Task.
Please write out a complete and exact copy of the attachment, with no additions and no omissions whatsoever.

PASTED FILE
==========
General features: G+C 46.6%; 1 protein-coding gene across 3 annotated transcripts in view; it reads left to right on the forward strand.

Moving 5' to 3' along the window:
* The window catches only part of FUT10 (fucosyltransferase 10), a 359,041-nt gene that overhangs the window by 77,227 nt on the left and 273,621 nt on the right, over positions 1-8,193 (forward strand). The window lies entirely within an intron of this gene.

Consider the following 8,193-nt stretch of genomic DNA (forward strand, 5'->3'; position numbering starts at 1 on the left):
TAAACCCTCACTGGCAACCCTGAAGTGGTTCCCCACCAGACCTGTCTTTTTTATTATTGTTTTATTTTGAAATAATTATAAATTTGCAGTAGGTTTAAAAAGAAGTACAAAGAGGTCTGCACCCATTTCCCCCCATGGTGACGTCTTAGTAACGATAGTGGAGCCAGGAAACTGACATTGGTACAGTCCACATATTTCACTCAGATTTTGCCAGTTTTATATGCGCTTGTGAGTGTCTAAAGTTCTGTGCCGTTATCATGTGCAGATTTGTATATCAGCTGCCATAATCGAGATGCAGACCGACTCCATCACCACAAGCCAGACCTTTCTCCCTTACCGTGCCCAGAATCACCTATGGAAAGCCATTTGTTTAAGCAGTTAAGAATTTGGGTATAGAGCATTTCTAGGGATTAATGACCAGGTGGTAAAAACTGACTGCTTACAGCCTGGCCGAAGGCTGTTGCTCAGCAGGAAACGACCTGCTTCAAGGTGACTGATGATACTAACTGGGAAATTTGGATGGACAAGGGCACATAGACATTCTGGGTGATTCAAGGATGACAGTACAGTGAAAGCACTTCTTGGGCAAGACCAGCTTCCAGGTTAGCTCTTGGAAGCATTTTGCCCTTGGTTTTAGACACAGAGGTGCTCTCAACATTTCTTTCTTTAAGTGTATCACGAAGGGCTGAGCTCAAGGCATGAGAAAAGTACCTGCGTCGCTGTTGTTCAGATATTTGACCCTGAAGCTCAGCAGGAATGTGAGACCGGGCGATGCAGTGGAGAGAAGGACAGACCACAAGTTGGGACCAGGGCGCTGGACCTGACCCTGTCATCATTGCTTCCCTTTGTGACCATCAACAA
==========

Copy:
General features: G+C 46.6%; 1 protein-coding gene across 3 annotated transcripts in view; it reads left to right on the forward strand.

Moving 5' to 3' along the window:
* The window catches only part of FUT10 (fucosyltransferase 10), a 359,041-nt gene that overhangs the window by 77,227 nt on the left and 273,621 nt on the right, over positions 1-8,193 (forward strand). The window lies entirely within an intron of this gene.

Consider the following 8,193-nt stretch of genomic DNA (forward strand, 5'->3'; position numbering starts at 1 on the left):
TAAACCCTCACTGGCAACCCTGAAGTGGTTCCCCACCAGACCTGTCTTTTTTATTATTGTTTTATTTTGAAATAATTATAAATTTGCAGTAGGTTTAAAAAGAAGTACAAAGAGGTCTGCACCCATTTCCCCCCATGGTGACGTCTTAGTAACGATAGTGGAGCCAGGAAACTGACATTGGTACAGTCCACATATTTCACTCAGATTTTGCCAGTTTTATATGCGCTTGTGAGTGTCTAAAGTTCTGTGCCGTTATCATGTGCAGATTTGTATATCAGCTGCCATAATCGAGATGCAGACCGACTCCATCACCACAAGCCAGACCTTTCTCCCTTACCGTGCCCAGAATCACCTATGGAAAGCCATTTGTTTAAGCAGTTAAGAATTTGGGTATAGAGCATTTCTAGGGATTAATGACCAGGTGGTAAAAACTGACTGCTTACAGCCTGGCCGAAGGCTGTTGCTCAGCAGGAAACGACCTGCTTCAAGGTGACTGATGATACTAACTGGGAAATTTGGATGGACAAGGGCACATAGACATTCTGGGTGATTCAAGGATGACAGTACAGTGAAAGCACTTCTTGGGCAAGACCAGCTTCCAGGTTAGCTCTTGGAAGCATTTTGCCCTTGGTTTTAGACACAGAGGTGCTCTCAACATTTCTTTCTTTAAGTGTATCACGAAGGGCTGAGCTCAAGGCATGAGAAAAGTACCTGCGTCGCTGTTGTTCAGATATTTGACCCTGAAGCTCAGCAGGAATGTGAGACCGGGCGATGCAGTGGAGAGAAGGACAGACCACAAGTTGGGACCAGGGCGCTGGACCTGACCCTGTCATCATTGCTTCCCTTTGTGACCATCAACAA